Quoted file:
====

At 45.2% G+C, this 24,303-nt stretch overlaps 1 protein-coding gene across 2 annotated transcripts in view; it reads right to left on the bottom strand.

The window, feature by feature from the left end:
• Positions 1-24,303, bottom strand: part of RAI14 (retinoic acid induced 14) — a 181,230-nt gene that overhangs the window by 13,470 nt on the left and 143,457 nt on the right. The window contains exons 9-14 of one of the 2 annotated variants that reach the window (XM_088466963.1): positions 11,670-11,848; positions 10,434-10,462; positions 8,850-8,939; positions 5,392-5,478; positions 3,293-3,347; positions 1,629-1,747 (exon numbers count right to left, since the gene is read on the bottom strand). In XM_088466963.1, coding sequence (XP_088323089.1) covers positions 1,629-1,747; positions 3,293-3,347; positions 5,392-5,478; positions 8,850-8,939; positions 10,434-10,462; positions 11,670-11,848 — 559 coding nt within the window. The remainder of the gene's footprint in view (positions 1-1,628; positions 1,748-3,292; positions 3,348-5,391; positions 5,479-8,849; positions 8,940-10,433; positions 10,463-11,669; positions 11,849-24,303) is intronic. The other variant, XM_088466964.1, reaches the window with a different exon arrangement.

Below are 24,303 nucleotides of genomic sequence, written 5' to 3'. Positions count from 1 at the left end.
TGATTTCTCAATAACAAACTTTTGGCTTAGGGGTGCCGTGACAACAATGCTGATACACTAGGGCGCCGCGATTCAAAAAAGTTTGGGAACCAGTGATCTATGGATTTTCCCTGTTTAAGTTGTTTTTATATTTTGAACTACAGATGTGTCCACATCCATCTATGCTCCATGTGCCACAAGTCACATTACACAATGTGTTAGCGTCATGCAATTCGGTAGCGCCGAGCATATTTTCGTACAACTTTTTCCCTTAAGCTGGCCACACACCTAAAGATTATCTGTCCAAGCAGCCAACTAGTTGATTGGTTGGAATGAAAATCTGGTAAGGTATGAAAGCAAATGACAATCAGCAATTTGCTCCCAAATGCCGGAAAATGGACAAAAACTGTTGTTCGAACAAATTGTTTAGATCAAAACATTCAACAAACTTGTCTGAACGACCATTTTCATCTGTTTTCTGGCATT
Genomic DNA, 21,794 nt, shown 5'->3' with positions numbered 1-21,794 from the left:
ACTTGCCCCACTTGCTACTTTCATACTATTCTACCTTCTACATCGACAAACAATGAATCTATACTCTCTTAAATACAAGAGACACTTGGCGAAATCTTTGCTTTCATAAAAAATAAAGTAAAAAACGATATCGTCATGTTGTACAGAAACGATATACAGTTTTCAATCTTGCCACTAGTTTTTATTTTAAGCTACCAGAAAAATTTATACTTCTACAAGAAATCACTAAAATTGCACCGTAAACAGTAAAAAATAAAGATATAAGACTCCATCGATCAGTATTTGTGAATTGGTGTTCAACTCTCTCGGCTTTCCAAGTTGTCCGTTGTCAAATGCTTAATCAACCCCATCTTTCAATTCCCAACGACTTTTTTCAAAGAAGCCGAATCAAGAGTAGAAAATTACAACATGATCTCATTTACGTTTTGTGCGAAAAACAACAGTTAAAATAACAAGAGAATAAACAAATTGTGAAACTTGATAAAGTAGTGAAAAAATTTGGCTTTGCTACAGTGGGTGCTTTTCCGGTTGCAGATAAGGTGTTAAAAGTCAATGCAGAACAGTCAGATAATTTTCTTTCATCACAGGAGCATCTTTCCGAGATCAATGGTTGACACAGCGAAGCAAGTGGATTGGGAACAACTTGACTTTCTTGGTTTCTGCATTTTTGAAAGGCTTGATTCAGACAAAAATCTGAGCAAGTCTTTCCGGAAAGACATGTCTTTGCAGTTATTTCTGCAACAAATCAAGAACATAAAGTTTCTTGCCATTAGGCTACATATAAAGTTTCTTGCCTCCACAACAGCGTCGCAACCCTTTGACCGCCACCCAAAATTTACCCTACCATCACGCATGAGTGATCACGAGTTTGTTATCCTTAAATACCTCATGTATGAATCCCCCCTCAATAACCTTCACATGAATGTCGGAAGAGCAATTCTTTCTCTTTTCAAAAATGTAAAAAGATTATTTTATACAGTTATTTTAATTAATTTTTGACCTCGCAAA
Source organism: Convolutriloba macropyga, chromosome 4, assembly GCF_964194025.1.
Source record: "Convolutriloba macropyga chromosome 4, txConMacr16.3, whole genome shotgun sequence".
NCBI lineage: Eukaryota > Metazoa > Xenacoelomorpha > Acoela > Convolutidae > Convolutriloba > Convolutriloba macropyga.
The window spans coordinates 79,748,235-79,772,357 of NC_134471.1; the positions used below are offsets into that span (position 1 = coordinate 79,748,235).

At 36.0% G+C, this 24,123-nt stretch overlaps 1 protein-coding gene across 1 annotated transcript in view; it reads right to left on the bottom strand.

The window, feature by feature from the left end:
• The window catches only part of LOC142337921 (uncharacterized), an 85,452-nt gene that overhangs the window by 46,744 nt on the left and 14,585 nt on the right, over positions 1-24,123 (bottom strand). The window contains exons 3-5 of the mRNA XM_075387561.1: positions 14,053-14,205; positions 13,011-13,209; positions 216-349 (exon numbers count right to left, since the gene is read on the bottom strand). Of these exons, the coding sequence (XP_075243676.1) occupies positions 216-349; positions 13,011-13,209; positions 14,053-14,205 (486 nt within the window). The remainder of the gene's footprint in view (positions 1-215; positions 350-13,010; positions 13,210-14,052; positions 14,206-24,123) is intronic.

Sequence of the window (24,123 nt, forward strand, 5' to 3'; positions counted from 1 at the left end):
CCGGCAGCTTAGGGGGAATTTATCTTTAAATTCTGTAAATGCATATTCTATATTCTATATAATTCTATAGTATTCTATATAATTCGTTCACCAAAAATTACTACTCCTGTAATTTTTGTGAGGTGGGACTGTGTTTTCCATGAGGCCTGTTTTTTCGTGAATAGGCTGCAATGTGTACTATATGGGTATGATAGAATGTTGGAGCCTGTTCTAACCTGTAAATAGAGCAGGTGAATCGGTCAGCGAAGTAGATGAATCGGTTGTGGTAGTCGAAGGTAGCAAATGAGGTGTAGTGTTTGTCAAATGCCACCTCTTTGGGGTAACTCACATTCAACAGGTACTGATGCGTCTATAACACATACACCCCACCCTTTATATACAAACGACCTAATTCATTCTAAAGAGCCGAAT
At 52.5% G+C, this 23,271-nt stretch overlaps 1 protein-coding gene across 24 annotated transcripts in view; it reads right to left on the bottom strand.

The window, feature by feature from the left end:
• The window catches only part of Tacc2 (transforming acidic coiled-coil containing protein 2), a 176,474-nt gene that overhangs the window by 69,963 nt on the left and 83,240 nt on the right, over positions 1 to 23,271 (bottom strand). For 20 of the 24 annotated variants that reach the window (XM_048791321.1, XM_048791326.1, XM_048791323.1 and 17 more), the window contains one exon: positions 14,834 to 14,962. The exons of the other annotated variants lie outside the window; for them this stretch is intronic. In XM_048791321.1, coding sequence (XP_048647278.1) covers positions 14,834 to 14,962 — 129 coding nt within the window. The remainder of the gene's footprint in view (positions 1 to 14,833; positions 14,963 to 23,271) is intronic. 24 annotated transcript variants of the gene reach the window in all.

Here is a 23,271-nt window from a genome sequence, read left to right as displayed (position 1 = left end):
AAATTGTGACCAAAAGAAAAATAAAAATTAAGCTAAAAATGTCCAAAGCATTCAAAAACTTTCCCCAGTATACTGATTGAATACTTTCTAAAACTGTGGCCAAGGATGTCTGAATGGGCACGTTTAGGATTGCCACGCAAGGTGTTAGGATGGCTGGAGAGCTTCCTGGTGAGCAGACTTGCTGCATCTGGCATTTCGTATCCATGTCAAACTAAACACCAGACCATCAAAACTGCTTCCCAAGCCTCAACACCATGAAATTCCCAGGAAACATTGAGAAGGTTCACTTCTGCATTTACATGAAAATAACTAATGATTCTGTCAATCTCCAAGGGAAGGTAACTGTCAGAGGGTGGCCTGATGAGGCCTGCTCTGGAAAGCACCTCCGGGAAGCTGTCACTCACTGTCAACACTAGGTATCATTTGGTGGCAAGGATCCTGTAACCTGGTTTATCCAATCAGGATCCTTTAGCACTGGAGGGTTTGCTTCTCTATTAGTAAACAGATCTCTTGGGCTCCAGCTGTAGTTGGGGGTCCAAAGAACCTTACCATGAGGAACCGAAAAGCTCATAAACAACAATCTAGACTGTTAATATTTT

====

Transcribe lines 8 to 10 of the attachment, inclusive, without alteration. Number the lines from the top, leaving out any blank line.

Source organism: Convolutriloba macropyga, chromosome 4, assembly GCF_964194025.1.
Source record: "Convolutriloba macropyga chromosome 4, txConMacr16.3, whole genome shotgun sequence".
NCBI lineage: Eukaryota > Metazoa > Xenacoelomorpha > Acoela > Convolutidae > Convolutriloba > Convolutriloba macropyga.